Preparing To Broadcast ​Commonwealth Games Birmingham

The 2022 Commonwealth Games will be the biggest sports event on UK shores since London 2012 with around 1.5 billion global audience expected to watch over the 11 day event beginning July 28. Bidding for the host broadcast contract began in summer of 2019 with the award announced for Sunset + Vine in April 2020. Here’s what S+V plan with a special focus on one of its OB partners, Gravity Media.

“The bidding process is really the start of planning for the event,” explains David Tippett, Managing Director, Sunset + Vine. “During 2021 we shifted from planning to delivery. All the plans we had at the outset are still essentially the same. Our approach is to build-in flexibility and adaptation.”

S+V has the advantage when it comes to this project of having seen the uncertainties around the pandemic come and go. Surprisingly perhaps, given the recent drive to remote live, all production of the host broadcast will be on site in largely conventional OB.

“Everything is very traditional,” says Mark Dennis, Director of Technical Operations, S+V. “Sports will be switched in the trucks on site for the basic world feed which comes back to the IBC for onward distribution.”

There are a number of reasons for this. Firstly, planning began pre-Covid. Secondly the economies of scale that usually work in favor of remote producing a series of matches for one sport don’t necessarily work with multiple different events to produce. The Commonwealth Games Federation doesn’t own a remote production facility and the venues themselves lack the connectivity required to route dozens of feeds back to a central hub. In addition, the UK is blessed with OB facility providers and with no need to fly any additional crew or facilities in, it simply made sense to use the resources at hand.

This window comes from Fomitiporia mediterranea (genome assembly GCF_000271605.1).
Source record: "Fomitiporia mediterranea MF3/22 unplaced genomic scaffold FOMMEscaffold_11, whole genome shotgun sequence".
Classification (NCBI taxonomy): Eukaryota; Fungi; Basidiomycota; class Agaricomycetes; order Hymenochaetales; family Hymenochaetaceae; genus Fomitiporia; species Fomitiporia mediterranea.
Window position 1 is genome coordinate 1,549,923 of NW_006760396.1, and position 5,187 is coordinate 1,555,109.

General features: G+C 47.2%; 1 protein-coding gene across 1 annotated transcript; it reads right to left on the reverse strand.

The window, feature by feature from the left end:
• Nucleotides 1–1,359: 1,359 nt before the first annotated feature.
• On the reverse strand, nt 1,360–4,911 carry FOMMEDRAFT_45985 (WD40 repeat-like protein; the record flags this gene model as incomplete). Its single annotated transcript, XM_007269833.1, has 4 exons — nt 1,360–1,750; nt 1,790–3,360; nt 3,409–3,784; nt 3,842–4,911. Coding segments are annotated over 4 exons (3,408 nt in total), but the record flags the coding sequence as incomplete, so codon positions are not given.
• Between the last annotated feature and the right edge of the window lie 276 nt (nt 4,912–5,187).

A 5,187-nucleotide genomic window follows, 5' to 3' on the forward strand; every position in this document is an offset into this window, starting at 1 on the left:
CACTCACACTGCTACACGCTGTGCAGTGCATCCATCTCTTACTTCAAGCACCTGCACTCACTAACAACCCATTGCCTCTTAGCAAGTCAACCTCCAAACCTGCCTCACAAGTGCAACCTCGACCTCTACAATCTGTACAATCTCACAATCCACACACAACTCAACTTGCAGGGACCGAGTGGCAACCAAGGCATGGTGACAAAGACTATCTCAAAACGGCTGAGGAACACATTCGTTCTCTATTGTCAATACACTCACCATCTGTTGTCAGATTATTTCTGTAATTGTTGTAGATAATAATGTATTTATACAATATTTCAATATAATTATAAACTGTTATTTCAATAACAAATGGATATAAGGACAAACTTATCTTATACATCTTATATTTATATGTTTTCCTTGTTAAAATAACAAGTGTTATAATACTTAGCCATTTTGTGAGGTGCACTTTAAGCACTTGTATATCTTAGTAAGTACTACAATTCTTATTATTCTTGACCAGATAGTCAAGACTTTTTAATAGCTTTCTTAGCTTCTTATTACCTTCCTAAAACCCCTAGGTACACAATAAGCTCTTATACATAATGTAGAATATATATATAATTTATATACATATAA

Timeline are the IBC service provider. Other OBs are from NEP, Cloudbass, Gravity Media and the EMG group (including CTV, Telegenic, Eurolink, Broadcast RF and ASC). Hawk-eye is supplying kit for sports adjudication.

Right Sized Production

More than 370 cameras will be deployed across 19 different sports and 22 OBs, with the additional trucks needed for events like road cycling and time trials. Live coverage alone will tally 1500 hours with additional material including a best of games channel and a highlights package for clipping taking the total production output to 3300 hours. Some 34 feeds will be switched at the IBC (some sports like badminton and table tennis have two games playing simultaneously and require two separate feeds) with 22 the maximum number of feeds required at peak.

It is a far smaller scale event than an Olympics and requires the host to cut its cloth accordingly. The phrase used to describe this is ‘right sized’.

“We were always tasked with coming up with a right sized host for the Commonwealth Games – something that makes it sustainable and secures its long-term future,” Tippett says.

That’s about being relevant to generations not bred on the concept of the Commonwealth and for which an inaugural Esports championships is being piloted with separate branding, medals and organisation. It also means addressing the soaring costs of hosting such an event.

The Commonwealth Games Federation claim that the £967m spent on the Gold Coast 2018 delivered a £1.3bn boost to the Queensland economy while also saying of Birmingham’s £778m budget that “an important element is the significant decrease in direct Games delivery costs compared to Gold Coast." The 2026 event is in Melbourne (the Victoria CWG).